Lambeau Leap of Faith

February 19, 2010 3:01 PM

Position Analysis, Volume III: Receivers

Welcome to the third installment of my position analysis of the 2009 Green Bay Packers...this one is going to be fun!

Why? Because the Packers were one of only five teams to have two 1000-yard receivers in 2009 and one of only three to have both as wide receivers.

The only better one-two wide receiver punch than Greg Jennings and Donald Driver in receiving yards was Wes Welker and Randy Moss. While some of this success has to be credited to Aaron Rodgers, his quick development into a Pro Bowl quarterback is largely attributable to the number of weapons at his disposal.

Greg Jennings: B (68 catches, 1113 yds, 16.4 ave, 4 TDs, 0 fum lost)

Jennings had a great season in terms of total yards and yards per catch, but he had 12 fewer catches for 179 fewer yards and less than half the touchdown success he had in 2008, when he scored nine times. He also saw his reception streak end in game two of the season, when he was shut out by the Cincinnati Bengals.

However, the third-year standout was the Packers most effective wide receiver in the playoffs, catching eight passes for 130 yards (16.3 average) and a touchdown.


Donald Driver: B (70 catches, 1061 yds, 15.2 ave, 6 TDs, 1 fum lost; 1 carry for 13 yards)

Driver also gets only a B because he not only lost a fumble in the regular season, but another in a playoff game that served as a disappointing final exam. In a game in which receivers ran unimpeded for both Arizona and Green Bay, Driver managed only four catches for 43 yards and no scores, with 28 of those yards coming on one catch. He also led the team with seven dropped passes.

However, in the regular season, the then-34-year old receiver had a bit of a resurgence, with his best yardage and touchdown totals since 2006 and best average per catch since 2002. He had his sixth straight and seventh overall 1000-yard season and became the top receiver in Packers history--one that includes such notables as Don Hutson, James Lofton, and Sterling Sharpe.

Jermichael Finley: A- (55 catches, 676 yds, 12.3 ave, 5 TDs, 1 fum lost)

Finley started the season as the No. 2 tight end, and still had to split time with Donald Lee by the end of the season even when it was apparent he was a difference-maker Lee never could be. Part of the reason for this, and the entire reason he does not get a full A, is he still needs work blocking, but he has already shown improvement as the season wore on there.

Despite splitting time, he managed to finish 10th among tight ends in yards, seventh in average per catch among those with 500-plus yards, and tied for 11th in touchdowns--all huge improvements over his rookie campaign. He was also a beast in the playoffs, with six catches for 159 yards (26.5 average), albeit no scores.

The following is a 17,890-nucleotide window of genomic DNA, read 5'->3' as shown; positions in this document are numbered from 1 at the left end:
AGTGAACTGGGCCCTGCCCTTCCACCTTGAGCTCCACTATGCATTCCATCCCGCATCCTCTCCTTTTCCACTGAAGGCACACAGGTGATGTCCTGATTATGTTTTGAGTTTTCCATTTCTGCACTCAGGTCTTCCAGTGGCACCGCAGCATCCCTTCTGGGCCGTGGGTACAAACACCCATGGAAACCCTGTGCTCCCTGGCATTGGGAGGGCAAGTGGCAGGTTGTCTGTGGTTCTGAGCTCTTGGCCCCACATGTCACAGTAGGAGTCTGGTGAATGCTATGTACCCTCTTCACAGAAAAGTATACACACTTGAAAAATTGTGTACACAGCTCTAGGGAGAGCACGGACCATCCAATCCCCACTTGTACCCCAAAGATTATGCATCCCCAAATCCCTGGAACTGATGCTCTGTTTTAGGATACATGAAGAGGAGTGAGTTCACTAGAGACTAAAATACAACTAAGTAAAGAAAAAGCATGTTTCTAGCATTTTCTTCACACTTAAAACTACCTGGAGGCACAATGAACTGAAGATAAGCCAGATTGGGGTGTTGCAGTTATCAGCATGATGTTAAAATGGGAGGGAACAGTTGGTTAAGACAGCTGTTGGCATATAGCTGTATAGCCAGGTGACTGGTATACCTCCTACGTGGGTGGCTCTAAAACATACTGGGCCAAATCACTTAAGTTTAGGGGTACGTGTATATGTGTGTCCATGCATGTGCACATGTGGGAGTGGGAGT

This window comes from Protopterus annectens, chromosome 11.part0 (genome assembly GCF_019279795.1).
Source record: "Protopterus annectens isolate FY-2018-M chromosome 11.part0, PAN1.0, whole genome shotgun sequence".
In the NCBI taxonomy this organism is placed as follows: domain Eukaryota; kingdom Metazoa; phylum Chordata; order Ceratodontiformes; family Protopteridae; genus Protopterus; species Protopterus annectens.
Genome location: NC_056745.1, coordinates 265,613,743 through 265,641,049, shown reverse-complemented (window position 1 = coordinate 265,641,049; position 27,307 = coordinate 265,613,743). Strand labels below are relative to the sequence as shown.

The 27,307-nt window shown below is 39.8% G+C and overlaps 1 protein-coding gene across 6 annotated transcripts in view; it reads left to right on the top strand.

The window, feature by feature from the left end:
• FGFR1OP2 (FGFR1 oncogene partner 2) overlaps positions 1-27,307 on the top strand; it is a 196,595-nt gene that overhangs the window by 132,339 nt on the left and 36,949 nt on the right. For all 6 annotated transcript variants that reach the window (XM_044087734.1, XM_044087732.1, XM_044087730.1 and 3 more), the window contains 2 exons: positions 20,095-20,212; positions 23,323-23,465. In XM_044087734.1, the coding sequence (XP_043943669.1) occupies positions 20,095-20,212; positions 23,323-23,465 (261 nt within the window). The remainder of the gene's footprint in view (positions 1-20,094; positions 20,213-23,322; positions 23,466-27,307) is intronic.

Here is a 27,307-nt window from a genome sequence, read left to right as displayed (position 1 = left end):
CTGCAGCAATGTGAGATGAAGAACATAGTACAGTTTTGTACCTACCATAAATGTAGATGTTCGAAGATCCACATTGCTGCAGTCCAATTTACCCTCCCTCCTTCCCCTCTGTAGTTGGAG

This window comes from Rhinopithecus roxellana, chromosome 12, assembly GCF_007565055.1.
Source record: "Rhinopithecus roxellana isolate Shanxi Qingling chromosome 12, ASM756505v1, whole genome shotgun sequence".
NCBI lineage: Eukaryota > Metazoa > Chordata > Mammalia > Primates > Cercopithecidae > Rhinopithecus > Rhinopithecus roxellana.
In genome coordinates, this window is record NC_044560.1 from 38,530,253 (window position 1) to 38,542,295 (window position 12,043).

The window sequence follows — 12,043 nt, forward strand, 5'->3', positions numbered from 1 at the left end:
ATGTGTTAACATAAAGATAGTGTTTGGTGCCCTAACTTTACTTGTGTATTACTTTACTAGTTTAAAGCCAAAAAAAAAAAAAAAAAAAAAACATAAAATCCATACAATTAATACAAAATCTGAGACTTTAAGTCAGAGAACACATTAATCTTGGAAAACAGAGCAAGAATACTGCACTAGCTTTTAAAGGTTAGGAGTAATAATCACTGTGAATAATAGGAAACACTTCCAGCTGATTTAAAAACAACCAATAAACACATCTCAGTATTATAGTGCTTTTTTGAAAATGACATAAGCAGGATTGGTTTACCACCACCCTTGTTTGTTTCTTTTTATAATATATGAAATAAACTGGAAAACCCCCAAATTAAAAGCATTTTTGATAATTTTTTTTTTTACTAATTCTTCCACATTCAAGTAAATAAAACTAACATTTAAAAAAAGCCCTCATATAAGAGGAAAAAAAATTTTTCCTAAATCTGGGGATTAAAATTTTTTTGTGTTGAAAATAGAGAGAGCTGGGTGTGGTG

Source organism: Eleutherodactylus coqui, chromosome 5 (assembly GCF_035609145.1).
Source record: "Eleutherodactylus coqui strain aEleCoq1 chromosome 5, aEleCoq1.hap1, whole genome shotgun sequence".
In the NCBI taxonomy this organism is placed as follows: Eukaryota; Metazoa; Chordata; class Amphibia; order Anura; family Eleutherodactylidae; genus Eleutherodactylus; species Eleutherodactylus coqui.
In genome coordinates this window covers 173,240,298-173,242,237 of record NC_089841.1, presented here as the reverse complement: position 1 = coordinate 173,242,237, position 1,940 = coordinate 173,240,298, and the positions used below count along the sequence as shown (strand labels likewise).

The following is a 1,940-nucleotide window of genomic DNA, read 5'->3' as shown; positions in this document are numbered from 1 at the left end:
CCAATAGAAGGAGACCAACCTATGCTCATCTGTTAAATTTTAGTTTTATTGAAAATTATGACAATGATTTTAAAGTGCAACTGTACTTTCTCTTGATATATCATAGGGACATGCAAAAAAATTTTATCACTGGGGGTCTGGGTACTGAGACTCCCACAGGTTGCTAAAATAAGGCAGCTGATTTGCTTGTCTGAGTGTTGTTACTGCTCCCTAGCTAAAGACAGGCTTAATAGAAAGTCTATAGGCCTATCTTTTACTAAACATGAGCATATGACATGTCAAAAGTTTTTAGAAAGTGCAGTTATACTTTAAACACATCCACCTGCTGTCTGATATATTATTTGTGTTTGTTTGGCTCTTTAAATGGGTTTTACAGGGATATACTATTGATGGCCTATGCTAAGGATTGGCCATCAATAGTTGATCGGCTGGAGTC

James Jones: C+ (32 catches, 440 yds, 13.8 ave, 5 TDs, 0 fum)

Jones qualifies as one of the best third-receivers on any roster, but has yet to come close to his rookie totals of 47 catches and 676 yards. However, he was a big threat to score, tying the team high among Packers receivers, and had a productive enough day in the playoffs, with three catches for 50 yards and a score.

Jordy Nelson: C+ (22 catches, 320 yds, 14.5 ave, 2 TDs, 1 fum lost)

Here I am grading Nelson only on his receiving, not special teams play. There is no doubt in my mind that he is the best fourth receiver any team has.

He gets only a C+ because of his fumbles (two others in the regular season were not lost) and his lack of impact in the playoffs (one catch--on which he fumbled but did not lose it--for 11 yards). He also failed to improve on a rookie season that saw him catch 33 passes for 366 yards (11.1 ave) and two scores, though that is largely because he missed three games.

Donald Lee: D (37 catches, 260 yards, 7.0 average, 1 TD, 0 fum)

Why Lee gets playing time is beyond me. I am not ragging on the guys' work ethic--how many undrafted free agent tight ends spend a few years as the starter for a prolific passing attack? He is also a solid blocker, and while he does drop passes, I think that is a lack of ability to be in the right position, ready for the catch.

But he started six games this year even though it was apparent by the preseason that Finely forced opposing defenses to make adjustments, far outweighing the minimal drop-off in blocking between the two. Lee's contributions as a receiver have become the two-yard out and the safety valve, routes anyone else the Packers get to play the position can handle.

Lee was the only receiver to be shut out in the playoffs, dropping the only pass sent his way. I do not expect him to make the 2010 roster.

Spencer Havner: A (seven catches, 112 yds, 16 ave, 4 TDs, 0 fum)

Havner gets such a good grade despite very little production (he only produced yardage in five games for the season) because as a converted linebacker and practice squad player, he was only the team's third tight end because Tory Humphrey was lost for the season before it started. Getting touchdowns on four of his seven touches (all in his last five catches) also led the team, and he played well in the playoffs, with two catches for 16 yards and a touchdown.

Overall: B- (292 touches, 3995 yards, 13.7 ave, 28 TDs, 2 fum lost)

These are very solid numbers, but again are partially attribuable to Rodgers. Had it not been for dropped passes (there is no current, comprehensive statistic I could find for this, but my perception is we generally had more than our opponents) and fumbles, this would easily have been a high B rather than a low one.

You can also see MJ's work on Shark-Infested Blogger,, Bleacher Report,, and

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